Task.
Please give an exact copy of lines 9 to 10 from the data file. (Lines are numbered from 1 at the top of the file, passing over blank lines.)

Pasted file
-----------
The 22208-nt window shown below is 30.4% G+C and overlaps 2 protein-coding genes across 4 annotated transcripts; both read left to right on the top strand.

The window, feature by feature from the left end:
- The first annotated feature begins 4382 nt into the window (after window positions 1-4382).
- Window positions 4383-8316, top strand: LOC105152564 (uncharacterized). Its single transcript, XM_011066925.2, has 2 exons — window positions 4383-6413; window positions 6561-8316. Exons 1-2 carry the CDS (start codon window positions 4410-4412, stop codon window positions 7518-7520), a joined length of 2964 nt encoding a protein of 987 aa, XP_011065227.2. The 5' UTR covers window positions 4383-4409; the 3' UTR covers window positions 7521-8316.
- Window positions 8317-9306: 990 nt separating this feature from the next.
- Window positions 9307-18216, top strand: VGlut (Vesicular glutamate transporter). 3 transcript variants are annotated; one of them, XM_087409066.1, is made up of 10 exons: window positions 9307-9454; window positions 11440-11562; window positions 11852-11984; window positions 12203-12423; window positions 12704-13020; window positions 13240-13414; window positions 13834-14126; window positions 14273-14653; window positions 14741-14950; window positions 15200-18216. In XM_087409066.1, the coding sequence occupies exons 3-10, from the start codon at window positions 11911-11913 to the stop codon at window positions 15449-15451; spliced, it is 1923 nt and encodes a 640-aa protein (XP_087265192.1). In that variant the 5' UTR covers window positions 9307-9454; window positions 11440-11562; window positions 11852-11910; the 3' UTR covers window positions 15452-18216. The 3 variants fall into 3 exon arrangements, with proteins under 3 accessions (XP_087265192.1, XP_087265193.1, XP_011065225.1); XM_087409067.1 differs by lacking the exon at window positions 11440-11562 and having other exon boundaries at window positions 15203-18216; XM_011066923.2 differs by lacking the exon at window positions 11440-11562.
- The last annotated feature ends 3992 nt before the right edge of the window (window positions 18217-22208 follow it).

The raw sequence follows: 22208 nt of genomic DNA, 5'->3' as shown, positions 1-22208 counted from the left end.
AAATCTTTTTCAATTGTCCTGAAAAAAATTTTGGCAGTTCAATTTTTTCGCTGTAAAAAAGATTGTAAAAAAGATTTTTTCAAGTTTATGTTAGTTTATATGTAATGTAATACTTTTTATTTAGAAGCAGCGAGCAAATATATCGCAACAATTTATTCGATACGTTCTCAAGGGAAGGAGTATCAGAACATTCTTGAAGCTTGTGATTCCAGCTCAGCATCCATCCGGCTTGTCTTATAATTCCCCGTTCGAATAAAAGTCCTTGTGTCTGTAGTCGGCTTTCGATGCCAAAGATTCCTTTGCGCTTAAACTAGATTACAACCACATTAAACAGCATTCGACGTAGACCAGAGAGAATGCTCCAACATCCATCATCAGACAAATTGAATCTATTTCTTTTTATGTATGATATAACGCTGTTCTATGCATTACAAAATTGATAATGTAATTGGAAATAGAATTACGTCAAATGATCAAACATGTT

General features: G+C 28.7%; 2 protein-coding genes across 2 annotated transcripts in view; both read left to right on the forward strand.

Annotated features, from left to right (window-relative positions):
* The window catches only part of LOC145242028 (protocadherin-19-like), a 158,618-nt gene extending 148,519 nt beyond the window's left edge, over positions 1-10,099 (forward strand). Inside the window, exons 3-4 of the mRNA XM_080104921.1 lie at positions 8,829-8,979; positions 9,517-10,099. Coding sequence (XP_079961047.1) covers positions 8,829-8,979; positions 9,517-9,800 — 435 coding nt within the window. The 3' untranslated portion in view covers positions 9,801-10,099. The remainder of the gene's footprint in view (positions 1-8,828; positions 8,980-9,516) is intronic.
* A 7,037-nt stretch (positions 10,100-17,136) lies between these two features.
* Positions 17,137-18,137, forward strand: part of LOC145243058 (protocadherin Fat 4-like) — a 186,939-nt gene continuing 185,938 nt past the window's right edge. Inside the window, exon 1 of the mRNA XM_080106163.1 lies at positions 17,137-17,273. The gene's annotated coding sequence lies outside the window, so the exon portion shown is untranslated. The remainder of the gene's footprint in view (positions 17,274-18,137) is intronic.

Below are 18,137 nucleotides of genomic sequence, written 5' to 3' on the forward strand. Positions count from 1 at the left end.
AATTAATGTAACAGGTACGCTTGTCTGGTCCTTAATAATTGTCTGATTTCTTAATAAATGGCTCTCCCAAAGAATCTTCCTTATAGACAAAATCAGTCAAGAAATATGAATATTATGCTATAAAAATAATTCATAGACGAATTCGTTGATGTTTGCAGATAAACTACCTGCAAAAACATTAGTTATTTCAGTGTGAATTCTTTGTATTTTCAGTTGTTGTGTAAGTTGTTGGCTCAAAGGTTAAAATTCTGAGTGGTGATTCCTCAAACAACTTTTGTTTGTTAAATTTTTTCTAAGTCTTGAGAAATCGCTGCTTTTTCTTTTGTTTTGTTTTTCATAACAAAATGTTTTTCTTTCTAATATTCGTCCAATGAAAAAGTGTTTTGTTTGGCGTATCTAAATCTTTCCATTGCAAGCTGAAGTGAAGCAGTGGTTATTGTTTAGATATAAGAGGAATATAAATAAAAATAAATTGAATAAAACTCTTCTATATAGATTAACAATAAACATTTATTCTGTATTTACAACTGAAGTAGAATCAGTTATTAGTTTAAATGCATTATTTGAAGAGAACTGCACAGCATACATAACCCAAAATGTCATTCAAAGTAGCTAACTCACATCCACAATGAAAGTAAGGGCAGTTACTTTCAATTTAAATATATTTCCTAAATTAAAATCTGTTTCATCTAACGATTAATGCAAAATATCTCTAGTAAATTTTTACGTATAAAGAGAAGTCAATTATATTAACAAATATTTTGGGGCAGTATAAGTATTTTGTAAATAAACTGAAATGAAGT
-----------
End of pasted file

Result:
AAATCTTTTTCAATTGTCCTGAAAAAAATTTTGGCAGTTCAATTTTTTCGCTGTAAAAAAGATTGTAAAAAAGATTTTTTCAAGTTTATGTTAGTTTATATGTAATGTAATACTTTTTATTTAGAAGCAGCGAGCAAATATATCGCAACAATTTATTCGATACGTTCTCAAGGGAAGGAGTATCAGAACATTCTTGAAGCTTGTGATTCCAGCTCAGCATCCATCCGGCTTGTCTTATAATTCCCCGTTCGAATAAAAGTCCTTGTGTCTGTAGTCGGCTTTCGATGCCAAAGATTCCTTTGCGCTTAAACTAGATTACAACCACATTAAACAGCATTCGACGTAGACCAGAGAGAATGCTCCAACATCCATCATCAGACAAATTGAATCTATTTCTTTTTATGTATGATATAACGCTGTTCTATGCATTACAAAATTGATAATGTAATTGGAAATAGAATTACGTCAAATGATCAAACATGTT

General features: G+C 28.7%; 2 protein-coding genes across 2 annotated transcripts in view; both read left to right on the forward strand.